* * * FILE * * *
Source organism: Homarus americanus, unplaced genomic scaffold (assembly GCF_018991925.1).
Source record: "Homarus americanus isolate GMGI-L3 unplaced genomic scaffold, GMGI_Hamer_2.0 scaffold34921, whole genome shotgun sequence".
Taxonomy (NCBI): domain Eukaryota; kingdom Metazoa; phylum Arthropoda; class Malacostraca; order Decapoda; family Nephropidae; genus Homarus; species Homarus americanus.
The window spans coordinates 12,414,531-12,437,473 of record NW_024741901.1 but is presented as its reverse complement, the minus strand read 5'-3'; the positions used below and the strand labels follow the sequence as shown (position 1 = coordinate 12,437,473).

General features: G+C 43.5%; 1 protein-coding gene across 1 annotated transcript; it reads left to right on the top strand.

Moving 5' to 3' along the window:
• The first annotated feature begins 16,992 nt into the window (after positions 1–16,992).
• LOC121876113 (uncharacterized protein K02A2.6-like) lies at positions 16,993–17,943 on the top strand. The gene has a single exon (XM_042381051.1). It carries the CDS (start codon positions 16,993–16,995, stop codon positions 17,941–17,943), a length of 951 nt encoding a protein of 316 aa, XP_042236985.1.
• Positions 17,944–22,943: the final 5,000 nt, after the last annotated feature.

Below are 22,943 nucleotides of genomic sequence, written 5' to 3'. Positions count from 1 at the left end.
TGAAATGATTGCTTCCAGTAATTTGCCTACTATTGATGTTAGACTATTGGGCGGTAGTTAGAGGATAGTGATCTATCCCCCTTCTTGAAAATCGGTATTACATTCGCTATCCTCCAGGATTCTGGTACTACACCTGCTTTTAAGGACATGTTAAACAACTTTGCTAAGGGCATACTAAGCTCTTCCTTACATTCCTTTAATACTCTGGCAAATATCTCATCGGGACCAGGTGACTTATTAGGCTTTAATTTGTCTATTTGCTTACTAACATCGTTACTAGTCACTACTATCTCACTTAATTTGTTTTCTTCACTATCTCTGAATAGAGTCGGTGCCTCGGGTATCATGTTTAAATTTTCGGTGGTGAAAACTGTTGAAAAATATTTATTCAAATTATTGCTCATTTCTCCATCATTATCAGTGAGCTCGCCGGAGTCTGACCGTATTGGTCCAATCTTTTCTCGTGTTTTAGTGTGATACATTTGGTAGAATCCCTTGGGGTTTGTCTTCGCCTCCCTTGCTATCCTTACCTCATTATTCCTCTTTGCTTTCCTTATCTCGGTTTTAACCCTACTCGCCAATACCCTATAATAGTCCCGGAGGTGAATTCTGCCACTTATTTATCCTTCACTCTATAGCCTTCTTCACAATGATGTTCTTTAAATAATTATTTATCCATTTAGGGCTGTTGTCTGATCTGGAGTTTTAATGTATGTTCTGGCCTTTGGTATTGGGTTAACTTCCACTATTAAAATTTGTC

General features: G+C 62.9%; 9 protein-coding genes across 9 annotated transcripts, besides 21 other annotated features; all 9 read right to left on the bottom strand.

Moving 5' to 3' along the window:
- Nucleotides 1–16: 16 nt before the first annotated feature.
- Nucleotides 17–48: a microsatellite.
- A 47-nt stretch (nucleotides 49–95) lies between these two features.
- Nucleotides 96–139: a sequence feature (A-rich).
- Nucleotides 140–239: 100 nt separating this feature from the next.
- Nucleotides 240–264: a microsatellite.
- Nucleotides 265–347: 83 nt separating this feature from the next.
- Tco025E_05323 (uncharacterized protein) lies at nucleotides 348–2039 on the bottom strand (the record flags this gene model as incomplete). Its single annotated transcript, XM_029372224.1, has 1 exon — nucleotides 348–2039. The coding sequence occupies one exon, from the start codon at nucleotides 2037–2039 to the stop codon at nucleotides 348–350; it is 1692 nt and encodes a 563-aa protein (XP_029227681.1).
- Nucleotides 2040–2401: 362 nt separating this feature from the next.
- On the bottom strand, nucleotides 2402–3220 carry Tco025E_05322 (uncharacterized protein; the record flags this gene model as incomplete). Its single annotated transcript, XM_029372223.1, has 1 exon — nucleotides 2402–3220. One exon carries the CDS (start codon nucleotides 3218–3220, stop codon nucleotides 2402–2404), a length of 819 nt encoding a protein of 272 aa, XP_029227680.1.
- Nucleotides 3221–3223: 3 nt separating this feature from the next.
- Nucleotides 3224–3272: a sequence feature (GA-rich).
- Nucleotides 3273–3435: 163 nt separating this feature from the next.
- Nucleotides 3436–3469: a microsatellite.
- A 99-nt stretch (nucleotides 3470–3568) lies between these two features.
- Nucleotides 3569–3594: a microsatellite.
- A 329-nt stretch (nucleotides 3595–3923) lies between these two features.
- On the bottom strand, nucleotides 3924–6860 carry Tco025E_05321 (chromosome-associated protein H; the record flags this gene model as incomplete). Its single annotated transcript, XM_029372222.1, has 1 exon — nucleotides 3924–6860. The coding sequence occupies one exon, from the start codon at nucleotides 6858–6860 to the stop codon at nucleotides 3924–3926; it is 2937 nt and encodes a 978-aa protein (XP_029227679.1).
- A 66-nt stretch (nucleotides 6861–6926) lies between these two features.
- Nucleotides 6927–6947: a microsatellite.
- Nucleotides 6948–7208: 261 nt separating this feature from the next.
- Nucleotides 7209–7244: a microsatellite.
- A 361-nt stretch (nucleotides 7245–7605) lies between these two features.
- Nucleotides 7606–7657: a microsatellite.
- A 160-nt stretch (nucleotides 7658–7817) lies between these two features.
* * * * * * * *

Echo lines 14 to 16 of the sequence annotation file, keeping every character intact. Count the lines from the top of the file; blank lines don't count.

- Nucleotides 1–16: 16 nt before the first annotated feature.
- Nucleotides 17–48: a microsatellite.
- A 47-nt stretch (nucleotides 49–95) lies between these two features.